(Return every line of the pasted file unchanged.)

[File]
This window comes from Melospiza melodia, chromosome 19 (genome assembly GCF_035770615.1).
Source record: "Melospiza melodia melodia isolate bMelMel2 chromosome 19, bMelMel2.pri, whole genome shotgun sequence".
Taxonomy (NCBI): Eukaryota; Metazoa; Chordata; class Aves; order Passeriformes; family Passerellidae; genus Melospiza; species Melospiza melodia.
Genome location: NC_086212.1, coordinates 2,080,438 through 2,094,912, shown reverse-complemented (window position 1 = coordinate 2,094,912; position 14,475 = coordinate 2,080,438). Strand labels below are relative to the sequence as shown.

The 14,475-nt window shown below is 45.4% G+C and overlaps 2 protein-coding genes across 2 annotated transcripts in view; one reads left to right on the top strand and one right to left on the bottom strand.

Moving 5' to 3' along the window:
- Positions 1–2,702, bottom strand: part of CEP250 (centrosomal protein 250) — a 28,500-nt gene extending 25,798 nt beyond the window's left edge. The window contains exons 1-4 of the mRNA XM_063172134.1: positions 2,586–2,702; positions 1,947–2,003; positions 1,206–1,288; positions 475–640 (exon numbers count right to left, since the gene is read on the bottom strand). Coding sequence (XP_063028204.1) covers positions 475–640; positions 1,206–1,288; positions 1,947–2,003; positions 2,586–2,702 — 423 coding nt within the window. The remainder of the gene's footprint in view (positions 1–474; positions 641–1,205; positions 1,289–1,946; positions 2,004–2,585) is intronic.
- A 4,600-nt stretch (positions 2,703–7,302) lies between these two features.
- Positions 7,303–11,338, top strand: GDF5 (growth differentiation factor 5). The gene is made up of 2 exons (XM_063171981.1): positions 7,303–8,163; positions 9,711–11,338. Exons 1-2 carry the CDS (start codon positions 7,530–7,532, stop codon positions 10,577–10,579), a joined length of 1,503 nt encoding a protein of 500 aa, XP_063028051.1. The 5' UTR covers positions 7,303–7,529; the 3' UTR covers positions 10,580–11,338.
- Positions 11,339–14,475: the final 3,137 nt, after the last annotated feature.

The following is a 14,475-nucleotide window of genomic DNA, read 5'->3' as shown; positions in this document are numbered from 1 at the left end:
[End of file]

This window comes from Melospiza melodia, chromosome 19 (genome assembly GCF_035770615.1).
Source record: "Melospiza melodia melodia isolate bMelMel2 chromosome 19, bMelMel2.pri, whole genome shotgun sequence".
Taxonomy (NCBI): Eukaryota; Metazoa; Chordata; class Aves; order Passeriformes; family Passerellidae; genus Melospiza; species Melospiza melodia.
Genome location: NC_086212.1, coordinates 2,080,438 through 2,094,912, shown reverse-complemented (window position 1 = coordinate 2,094,912; position 14,475 = coordinate 2,080,438). Strand labels below are relative to the sequence as shown.

The 14,475-nt window shown below is 45.4% G+C and overlaps 2 protein-coding genes across 2 annotated transcripts in view; one reads left to right on the top strand and one right to left on the bottom strand.

Moving 5' to 3' along the window:
- Positions 1–2,702, bottom strand: part of CEP250 (centrosomal protein 250) — a 28,500-nt gene extending 25,798 nt beyond the window's left edge. The window contains exons 1-4 of the mRNA XM_063172134.1: positions 2,586–2,702; positions 1,947–2,003; positions 1,206–1,288; positions 475–640 (exon numbers count right to left, since the gene is read on the bottom strand). Coding sequence (XP_063028204.1) covers positions 475–640; positions 1,206–1,288; positions 1,947–2,003; positions 2,586–2,702 — 423 coding nt within the window. The remainder of the gene's footprint in view (positions 1–474; positions 641–1,205; positions 1,289–1,946; positions 2,004–2,585) is intronic.
- A 4,600-nt stretch (positions 2,703–7,302) lies between these two features.
- Positions 7,303–11,338, top strand: GDF5 (growth differentiation factor 5). The gene is made up of 2 exons (XM_063171981.1): positions 7,303–8,163; positions 9,711–11,338. Exons 1-2 carry the CDS (start codon positions 7,530–7,532, stop codon positions 10,577–10,579), a joined length of 1,503 nt encoding a protein of 500 aa, XP_063028051.1. The 5' UTR covers positions 7,303–7,529; the 3' UTR covers positions 10,580–11,338.
- Positions 11,339–14,475: the final 3,137 nt, after the last annotated feature.

The following is a 14,475-nucleotide window of genomic DNA, read 5'->3' as shown; positions in this document are numbered from 1 at the left end: